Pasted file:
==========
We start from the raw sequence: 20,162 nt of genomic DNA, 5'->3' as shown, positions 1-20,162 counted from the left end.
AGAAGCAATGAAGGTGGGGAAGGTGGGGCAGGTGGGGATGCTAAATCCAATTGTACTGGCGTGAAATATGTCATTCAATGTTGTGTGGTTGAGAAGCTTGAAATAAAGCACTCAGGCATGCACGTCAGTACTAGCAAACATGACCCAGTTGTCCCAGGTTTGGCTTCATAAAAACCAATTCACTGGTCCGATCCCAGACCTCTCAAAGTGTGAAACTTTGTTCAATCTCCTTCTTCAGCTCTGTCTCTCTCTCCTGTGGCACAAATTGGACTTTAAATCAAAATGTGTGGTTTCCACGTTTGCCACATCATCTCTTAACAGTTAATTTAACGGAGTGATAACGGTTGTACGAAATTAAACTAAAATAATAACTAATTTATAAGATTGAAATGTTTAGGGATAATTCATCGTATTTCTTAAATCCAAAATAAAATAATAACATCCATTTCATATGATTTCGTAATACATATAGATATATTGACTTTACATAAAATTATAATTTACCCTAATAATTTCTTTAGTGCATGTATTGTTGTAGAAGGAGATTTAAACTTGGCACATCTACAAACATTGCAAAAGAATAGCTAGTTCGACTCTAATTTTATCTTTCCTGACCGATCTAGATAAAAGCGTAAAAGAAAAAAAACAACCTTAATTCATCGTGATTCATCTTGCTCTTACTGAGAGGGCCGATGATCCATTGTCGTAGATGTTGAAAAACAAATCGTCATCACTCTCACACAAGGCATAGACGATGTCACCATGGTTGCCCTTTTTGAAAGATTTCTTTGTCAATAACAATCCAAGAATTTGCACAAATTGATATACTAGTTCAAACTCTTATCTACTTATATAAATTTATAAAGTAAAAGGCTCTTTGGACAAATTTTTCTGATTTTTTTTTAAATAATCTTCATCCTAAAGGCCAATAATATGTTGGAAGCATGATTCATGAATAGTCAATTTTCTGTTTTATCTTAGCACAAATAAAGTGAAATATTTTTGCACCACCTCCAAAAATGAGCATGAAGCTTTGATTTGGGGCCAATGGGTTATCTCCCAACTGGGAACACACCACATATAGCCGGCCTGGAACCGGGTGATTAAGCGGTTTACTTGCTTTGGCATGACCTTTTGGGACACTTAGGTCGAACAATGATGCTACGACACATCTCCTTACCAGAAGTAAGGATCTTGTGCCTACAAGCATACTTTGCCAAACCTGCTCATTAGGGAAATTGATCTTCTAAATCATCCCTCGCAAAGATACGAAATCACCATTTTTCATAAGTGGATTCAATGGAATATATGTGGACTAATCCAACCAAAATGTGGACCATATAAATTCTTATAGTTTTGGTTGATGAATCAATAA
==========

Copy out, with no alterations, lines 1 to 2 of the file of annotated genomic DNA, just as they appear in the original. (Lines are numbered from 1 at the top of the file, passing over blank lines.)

We start from the raw sequence: 20,162 nt of genomic DNA, 5'->3' as shown, positions 1-20,162 counted from the left end.
AGAAGCAATGAAGGTGGGGAAGGTGGGGCAGGTGGGGATGCTAAATCCAATTGTACTGGCGTGAAATATGTCATTCAATGTTGTGTGGTTGAGAAGCTTGAAATAAAGCACTCAGGCATGCACGTCAGTACTAGCAAACATGACCCAGTTGTCCCAGGTTTGGCTTCATAAAAACCAATTCACTGGTCCGATCCCAGACCTCTCAAAGTGTGAAACTTTGTTCAATCTCCTTCTTCAGCTCTGTCTCTCTCTCCTGTGGCACAAATTGGACTTTAAATCAAAATGTGTGGTTTCCACGTTTGCCACATCATCTCTTAACAGTTAATTTAACGGAGTGATAACGGTTGTACGAAATTAAACTAAAATAATAACTAATTTATAAGATTGAAATGTTTAGGGATAATTCATCGTATTTCTTAAATCCAAAATAAAATAATAACATCCATTTCATATGATTTCGTAATACATATAGATATATTGACTTTACATAAAATTATAATTTACCCTAATAATTTCTTTAGTGCATGTATTGTTGTAGAAGGAGATTTAAACTTGGCACATCTACAAACATTGCAAAAGAATAGCTAGTTCGACTCTAATTTTATCTTTCCTGACCGATCTAGATAAAAGCGTAAAAGAAAAAAAACAACCTTAATTCATCGTGATTCATCTTGCTCTTACTGAGAGGGCCGATGATCCATTGTCGTAGATGTTGAAAAACAAATCGTCATCACTCTCACACAAGGCATAGACGATGTCACCATGGTTGCCCTTTTTGAAAGATTTCTTTGTCAATAACAATCCAAGAATTTGCACAAATTGATATACTAGTTCAAACTCTTATCTACTTATATAAATTTATAAAGTAAAAGGCTCTTTGGACAAATTTTTCTGATTTTTTTTTAAATAATCTTCATCCTAAAGGCCAATAATATGTTGGAAGCATGATTCATGAATAGTCAATTTTCTGTTTTATCTTAGCACAAATAAAGTGAAATATTTTTGCACCACCTCCAAAAATGAGCATGAAGCTTTGATTTGGGGCCAATGGGTTATCTCCCAACTGGGAACACACCACATATAGCCGGCCTGGAACCGGGTGATTAAGCGGTTTACTTGCTTTGGCATGACCTTTTGGGACACTTAGGTCGAACAATGATGCTACGACACATCTCCTTACCAGAAGTAAGGATCTTGTGCCTACAAGCATACTTTGCCAAACCTGCTCATTAGGGAAATTGATCTTCTAAATCATCCCTCGCAAAGATACGAAATCACCATTTTTCATAAGTGGATTCAATGGAATATATGTGGACTAATCCAACCAAAATGTGGACCATATAAATTCTTATAGTTTTGGTTGATGAATCAATAA